Knute Rockne

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Profile

His autograph is as legendary as the man himself. Highly desired in any form, Knute Rockne's signature is extremely rare. Rockne was an obliging signer in person but, at the time, collecting was not popular. Most commonly seen are signed letters on Notre Dame letterhead, written while he was the head coach for the Irish. His signature can be found in two forms, "KK Rockne" and "Knute Rockne." Some of the more unique signed items of Rockne are the 1928 All American Certificates, which are signed not only by Rockne but by Tad Jones and Glenn "Pop" Warner.

Difficult, though not impossible to find, are signed and personalized photos and cut signatures. Rockne's iconic status makes his autograph one of the most important of any college athlete or coach. Rockne died in 1931 at the age of 43.

Subject Profile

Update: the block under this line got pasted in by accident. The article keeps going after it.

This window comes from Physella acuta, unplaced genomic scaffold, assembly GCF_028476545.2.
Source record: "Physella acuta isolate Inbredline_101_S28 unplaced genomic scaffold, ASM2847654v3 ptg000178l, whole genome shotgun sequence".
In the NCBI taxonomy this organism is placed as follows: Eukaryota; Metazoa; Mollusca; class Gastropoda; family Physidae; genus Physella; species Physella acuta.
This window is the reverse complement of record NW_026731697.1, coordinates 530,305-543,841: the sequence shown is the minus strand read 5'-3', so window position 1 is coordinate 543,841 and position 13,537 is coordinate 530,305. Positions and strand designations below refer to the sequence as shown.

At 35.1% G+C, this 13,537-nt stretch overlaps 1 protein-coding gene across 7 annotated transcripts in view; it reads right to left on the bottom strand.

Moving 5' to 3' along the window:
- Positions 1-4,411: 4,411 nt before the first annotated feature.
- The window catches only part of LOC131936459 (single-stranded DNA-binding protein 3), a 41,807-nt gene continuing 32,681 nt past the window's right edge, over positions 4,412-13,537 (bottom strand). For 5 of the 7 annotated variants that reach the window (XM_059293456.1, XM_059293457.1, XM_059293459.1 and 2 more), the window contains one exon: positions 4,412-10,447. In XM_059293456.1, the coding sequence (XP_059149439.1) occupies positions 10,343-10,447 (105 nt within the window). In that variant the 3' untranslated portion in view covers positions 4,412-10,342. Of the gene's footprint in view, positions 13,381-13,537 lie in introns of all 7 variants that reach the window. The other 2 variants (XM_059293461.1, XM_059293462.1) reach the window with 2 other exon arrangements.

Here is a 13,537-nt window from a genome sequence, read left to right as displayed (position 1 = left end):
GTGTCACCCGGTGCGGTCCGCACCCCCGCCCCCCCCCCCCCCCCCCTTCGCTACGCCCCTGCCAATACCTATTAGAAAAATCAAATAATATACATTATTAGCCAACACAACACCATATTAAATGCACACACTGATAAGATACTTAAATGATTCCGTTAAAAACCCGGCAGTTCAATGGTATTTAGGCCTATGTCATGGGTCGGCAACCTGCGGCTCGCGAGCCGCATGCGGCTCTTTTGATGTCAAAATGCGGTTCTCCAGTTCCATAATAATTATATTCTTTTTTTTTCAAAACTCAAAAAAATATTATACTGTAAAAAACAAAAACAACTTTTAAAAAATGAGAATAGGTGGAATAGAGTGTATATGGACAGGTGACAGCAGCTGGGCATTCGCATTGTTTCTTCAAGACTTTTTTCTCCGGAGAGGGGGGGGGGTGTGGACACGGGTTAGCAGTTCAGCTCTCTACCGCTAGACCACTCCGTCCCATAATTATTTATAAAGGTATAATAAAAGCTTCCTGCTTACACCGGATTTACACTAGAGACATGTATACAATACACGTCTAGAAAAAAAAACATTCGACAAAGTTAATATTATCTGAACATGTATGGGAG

Knute Kenneth Rockne (born Knut Larsen Rokne) (1888-1931) is perhaps the greatest if not the most legendary college head football coaches in the history of the game. Despite the limited amount that Rockne actually played, his innovation, intelligence, understanding and knowledge of football helped him redefine how the game was and is played today. After graduated from Notre Dame in 1914, he became the head coach of the Fighting Irish in 1918 where he remained until his death in 1931. Rockne introduced the “shift”, realigning the backfield for more effective results, and utilized the forward pass to open up his offense in a time when rushing was the norm of the era. Knute’s magnetic personality and extraordinary success made him the coach to play for in the 1920s, and drew recruits such as George Gipp, Rip Miller, Hunk Anderson and Notre Dame’s legendary “Four Horsemen – Harry Stuhldreher, Jim Crowley, Don Miller and Elmer Layden. During his 13-year as head coach of the Irish, Rockne compiled a 105-12-5 record. He led Notre Dame to five undefeated seasons and five National Championships (1919-1920, 1924, 1929-1930). Knute Rockne was tragically killed March of 1931 in a plane crash in Kansas after visiting his sons at Pembroke-Country Day School in Bazaar, Kansas. Knute Rockne was an inaugural inductee to the College Football Hall of Fame in 1951.